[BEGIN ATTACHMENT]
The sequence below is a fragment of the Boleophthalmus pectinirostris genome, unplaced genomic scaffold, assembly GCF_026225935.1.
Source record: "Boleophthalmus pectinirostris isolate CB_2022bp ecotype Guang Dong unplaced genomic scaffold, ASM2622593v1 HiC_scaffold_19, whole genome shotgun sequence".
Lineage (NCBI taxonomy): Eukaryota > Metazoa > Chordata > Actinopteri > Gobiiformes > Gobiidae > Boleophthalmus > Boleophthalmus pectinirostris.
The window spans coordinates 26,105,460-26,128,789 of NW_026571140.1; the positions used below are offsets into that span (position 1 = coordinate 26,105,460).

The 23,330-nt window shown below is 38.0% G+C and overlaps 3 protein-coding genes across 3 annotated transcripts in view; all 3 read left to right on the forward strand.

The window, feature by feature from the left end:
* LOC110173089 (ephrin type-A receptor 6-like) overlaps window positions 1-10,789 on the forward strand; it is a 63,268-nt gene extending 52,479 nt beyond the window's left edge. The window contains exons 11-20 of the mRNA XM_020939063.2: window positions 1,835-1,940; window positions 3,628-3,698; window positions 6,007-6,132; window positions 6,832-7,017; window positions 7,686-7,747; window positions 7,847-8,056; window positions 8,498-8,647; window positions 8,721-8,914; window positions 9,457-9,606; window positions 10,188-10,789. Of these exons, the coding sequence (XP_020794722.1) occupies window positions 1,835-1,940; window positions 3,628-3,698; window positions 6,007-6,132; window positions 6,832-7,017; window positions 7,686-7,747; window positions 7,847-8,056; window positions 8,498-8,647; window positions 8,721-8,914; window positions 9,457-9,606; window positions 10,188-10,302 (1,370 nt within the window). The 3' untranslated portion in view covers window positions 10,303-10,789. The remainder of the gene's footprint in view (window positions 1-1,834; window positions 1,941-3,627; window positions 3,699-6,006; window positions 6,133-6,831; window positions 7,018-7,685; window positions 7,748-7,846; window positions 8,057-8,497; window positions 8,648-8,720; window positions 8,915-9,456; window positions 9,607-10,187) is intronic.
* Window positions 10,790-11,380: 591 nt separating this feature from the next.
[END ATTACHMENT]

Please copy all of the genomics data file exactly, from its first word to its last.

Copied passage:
The sequence below is a fragment of the Boleophthalmus pectinirostris genome, unplaced genomic scaffold, assembly GCF_026225935.1.
Source record: "Boleophthalmus pectinirostris isolate CB_2022bp ecotype Guang Dong unplaced genomic scaffold, ASM2622593v1 HiC_scaffold_19, whole genome shotgun sequence".
Lineage (NCBI taxonomy): Eukaryota > Metazoa > Chordata > Actinopteri > Gobiiformes > Gobiidae > Boleophthalmus > Boleophthalmus pectinirostris.
The window spans coordinates 26,105,460-26,128,789 of NW_026571140.1; the positions used below are offsets into that span (position 1 = coordinate 26,105,460).

The 23,330-nt window shown below is 38.0% G+C and overlaps 3 protein-coding genes across 3 annotated transcripts in view; all 3 read left to right on the forward strand.

The window, feature by feature from the left end:
* LOC110173089 (ephrin type-A receptor 6-like) overlaps window positions 1-10,789 on the forward strand; it is a 63,268-nt gene extending 52,479 nt beyond the window's left edge. The window contains exons 11-20 of the mRNA XM_020939063.2: window positions 1,835-1,940; window positions 3,628-3,698; window positions 6,007-6,132; window positions 6,832-7,017; window positions 7,686-7,747; window positions 7,847-8,056; window positions 8,498-8,647; window positions 8,721-8,914; window positions 9,457-9,606; window positions 10,188-10,789. Of these exons, the coding sequence (XP_020794722.1) occupies window positions 1,835-1,940; window positions 3,628-3,698; window positions 6,007-6,132; window positions 6,832-7,017; window positions 7,686-7,747; window positions 7,847-8,056; window positions 8,498-8,647; window positions 8,721-8,914; window positions 9,457-9,606; window positions 10,188-10,302 (1,370 nt within the window). The 3' untranslated portion in view covers window positions 10,303-10,789. The remainder of the gene's footprint in view (window positions 1-1,834; window positions 1,941-3,627; window positions 3,699-6,006; window positions 6,133-6,831; window positions 7,018-7,685; window positions 7,748-7,846; window positions 8,057-8,497; window positions 8,648-8,720; window positions 8,915-9,456; window positions 9,607-10,187) is intronic.
* Window positions 10,790-11,380: 591 nt separating this feature from the next.